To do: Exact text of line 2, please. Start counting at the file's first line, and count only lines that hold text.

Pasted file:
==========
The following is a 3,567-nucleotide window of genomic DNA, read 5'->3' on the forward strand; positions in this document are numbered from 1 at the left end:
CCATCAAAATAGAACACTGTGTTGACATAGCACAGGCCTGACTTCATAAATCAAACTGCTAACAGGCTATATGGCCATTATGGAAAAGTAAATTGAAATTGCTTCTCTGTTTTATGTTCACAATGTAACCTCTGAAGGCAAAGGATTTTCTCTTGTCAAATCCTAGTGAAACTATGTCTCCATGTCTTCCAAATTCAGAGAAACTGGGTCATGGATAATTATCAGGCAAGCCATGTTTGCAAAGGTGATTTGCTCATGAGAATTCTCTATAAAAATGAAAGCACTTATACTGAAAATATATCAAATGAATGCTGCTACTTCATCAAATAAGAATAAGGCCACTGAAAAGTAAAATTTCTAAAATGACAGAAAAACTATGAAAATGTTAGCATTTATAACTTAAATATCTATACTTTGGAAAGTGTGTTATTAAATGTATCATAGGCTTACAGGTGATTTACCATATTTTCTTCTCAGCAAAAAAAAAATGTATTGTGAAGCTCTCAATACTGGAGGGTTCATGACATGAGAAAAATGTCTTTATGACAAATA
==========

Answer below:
CCATCAAAATAGAACACTGTGTTGACATAGCACAGGCCTGACTTCATAAATCAAACTGCTAACAGGCTATATGGCCATTATGGAAAAGTAAATTGAAATTGCTTCTCTGTTTTATGTTCACAATGTAACCTCTGAAGGCAAAGGATTTTCTCTTGTCAAATCCTAGTGAAACTATGTCTCCATGTCTTCCAAATTCAGAGAAACTGGGTCATGGATAATTATCAGGCAAGCCATGTTTGCAAAGGTGATTTGCTCATGAGAATTCTCTATAAAAATGAAAGCACTTATACTGAAAATATATCAAATGAATGCTGCTACTTCATCAAATAAGAATAAGGCCACTGAAAAGTAAAATTTCTAAAATGACAGAAAAACTATGAAAATGTTAGCATTTATAACTTAAATATCTATACTTTGGAAAGTGTGTTATTAAATGTATCATAGGCTTACAGGTGATTTACCATATTTTCTTCTCAGCAAAAAAAAAATGTATTGTGAAGCTCTCAATACTGGAGGGTTCATGACATGAGAAAAATGTCTTTATGACAAATA